Birth defects reported after chemical attacks in Syria

A Syria-based NGO is currently investigating the cases to identify the cause of the deformities

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Allegations are mounting that chemical weapons attacks in Syria last year have caused newborns to suffer from birth defects.

Syrian doctors and activists have circulated a picture of a severely deformed baby girl, reportedly named Fatima Abdulghafar, who was recently born in Damascus, but soon died.

Nidhal Shikhani, an activist, said medical staff in Damascus had said that the reason for the baby's deformities was due to chemical attacks that struck the eastern suburb of Ghouta in August last year, killing hundreds of people.

After the attack and a U.N. investigation, a Security Council resolution demanded that Syria dismantle its chemical arsenal.

The doctors also showed a picture of another four-month-old baby named Joud, who was born with no left foot and a missing fingertip and toe.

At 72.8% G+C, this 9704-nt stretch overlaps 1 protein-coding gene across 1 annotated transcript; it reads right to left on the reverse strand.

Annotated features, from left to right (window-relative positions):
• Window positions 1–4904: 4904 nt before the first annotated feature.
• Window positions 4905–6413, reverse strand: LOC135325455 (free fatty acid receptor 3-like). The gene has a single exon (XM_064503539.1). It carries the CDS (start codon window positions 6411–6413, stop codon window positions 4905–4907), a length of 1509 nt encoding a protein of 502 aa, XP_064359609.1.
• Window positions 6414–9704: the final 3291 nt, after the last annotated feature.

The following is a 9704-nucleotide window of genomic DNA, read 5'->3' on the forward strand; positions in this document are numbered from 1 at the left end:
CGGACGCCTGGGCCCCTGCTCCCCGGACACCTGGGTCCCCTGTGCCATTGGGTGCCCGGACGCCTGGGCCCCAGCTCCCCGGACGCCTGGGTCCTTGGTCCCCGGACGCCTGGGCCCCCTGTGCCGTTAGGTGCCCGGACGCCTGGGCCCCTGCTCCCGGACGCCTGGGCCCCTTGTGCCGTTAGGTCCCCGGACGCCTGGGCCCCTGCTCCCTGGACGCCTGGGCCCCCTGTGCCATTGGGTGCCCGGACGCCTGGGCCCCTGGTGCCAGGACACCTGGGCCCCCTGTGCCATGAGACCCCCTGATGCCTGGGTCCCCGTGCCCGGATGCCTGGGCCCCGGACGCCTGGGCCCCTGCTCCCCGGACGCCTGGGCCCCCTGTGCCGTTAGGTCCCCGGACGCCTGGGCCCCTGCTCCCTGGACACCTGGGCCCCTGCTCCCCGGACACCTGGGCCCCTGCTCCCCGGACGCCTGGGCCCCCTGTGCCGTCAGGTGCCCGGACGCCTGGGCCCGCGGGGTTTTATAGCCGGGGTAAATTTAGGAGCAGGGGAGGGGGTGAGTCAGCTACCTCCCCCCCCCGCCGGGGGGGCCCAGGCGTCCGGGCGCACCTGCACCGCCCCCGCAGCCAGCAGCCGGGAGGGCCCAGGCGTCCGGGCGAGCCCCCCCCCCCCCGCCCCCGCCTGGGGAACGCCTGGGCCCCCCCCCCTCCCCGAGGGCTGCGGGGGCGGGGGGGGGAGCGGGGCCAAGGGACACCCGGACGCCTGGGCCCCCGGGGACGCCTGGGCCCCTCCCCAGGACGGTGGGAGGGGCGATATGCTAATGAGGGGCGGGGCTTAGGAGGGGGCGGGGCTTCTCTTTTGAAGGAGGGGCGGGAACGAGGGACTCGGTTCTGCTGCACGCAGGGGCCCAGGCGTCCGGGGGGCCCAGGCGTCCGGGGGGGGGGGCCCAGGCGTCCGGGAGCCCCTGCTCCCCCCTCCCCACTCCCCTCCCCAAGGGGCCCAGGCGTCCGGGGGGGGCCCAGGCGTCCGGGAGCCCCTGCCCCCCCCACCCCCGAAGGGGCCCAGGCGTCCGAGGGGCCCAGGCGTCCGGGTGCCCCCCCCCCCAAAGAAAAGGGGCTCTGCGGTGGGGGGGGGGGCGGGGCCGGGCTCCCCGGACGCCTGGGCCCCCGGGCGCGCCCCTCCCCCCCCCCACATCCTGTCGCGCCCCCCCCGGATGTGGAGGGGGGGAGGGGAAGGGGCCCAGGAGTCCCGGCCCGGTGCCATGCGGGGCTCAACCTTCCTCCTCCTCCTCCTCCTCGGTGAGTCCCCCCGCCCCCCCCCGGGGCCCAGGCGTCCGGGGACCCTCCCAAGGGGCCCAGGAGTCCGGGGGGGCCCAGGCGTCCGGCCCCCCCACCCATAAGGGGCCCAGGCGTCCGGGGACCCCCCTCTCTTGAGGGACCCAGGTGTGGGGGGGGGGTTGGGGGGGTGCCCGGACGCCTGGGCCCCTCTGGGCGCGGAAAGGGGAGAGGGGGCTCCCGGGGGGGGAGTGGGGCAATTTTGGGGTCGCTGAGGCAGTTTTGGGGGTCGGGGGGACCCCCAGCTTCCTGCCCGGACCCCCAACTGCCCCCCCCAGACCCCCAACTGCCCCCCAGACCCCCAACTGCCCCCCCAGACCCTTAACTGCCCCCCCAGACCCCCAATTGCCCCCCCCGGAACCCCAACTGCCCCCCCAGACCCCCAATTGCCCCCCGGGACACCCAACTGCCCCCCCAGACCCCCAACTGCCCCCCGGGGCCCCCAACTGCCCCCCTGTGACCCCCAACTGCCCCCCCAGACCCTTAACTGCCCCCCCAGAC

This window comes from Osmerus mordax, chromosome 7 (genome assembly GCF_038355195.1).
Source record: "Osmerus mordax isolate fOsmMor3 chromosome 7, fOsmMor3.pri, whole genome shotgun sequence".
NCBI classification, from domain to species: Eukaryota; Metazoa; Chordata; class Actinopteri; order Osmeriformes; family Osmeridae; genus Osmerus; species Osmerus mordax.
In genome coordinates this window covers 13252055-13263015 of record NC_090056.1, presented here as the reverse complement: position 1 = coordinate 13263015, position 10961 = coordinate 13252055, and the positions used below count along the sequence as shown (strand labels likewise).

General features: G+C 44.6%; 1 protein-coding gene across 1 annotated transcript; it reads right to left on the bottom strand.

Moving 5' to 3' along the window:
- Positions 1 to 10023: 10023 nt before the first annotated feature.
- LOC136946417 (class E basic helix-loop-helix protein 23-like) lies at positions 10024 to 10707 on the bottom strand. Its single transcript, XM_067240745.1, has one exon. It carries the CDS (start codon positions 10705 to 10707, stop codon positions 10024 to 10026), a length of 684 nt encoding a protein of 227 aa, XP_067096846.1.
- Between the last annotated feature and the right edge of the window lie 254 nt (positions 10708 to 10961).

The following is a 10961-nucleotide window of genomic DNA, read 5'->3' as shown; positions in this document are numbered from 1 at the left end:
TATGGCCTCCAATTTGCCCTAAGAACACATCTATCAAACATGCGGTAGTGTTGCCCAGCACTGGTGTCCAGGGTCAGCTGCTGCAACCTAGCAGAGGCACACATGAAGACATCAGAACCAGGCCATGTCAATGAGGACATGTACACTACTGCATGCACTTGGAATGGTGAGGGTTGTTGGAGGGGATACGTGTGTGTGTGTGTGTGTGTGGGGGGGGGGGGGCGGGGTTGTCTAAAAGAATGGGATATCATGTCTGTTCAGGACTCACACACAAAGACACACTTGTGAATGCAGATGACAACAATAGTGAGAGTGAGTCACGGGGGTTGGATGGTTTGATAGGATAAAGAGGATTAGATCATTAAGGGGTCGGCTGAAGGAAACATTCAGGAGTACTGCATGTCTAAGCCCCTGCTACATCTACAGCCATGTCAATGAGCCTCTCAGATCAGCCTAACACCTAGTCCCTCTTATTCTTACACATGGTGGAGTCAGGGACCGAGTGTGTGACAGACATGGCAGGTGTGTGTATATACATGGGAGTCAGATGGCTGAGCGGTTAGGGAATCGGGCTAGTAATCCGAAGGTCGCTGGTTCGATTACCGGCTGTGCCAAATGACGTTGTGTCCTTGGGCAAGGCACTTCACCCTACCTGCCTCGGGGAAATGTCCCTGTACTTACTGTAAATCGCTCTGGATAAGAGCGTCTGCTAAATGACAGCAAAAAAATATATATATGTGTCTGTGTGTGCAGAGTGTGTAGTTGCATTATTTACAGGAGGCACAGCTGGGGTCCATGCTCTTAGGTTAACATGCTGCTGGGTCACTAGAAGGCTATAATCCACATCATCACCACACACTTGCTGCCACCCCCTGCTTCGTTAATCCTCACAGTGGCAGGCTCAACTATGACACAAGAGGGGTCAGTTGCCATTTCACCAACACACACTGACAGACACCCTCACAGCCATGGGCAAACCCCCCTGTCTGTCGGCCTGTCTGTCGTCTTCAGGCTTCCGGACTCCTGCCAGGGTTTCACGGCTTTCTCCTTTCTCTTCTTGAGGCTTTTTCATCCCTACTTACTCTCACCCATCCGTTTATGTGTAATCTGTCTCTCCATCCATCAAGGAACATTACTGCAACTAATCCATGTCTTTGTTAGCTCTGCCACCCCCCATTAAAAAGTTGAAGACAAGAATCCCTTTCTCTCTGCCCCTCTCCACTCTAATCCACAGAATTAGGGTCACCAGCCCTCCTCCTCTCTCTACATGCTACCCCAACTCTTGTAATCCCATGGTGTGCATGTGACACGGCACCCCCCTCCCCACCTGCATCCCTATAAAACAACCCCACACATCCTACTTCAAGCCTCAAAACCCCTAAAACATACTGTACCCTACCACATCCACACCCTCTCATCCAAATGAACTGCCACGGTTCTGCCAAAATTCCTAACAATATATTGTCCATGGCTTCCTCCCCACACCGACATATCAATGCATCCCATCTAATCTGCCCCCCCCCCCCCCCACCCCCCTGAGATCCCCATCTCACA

Joud’s mother - pregnant with her at the time - inhaled poisonous gas after Homs was struck with chemical weapons in July last year.


A Syria-based NGO, the Violations Documentation Center in Syria, told Al Arabiya News that it is currently probing the cases.

“We are still gathering information to identify the cause of these deformities and whether it is caused by chemical weapons or not,” a statement said.

Rose Gottemoeller, U.S. Undersecretary of State for arms control and international security, said on Friday that Syria has moved about 92 percent of its chemical weapons stocks to port for shipment out of the country.

Gottemoeller added that the rest are at a single site near Damascus.

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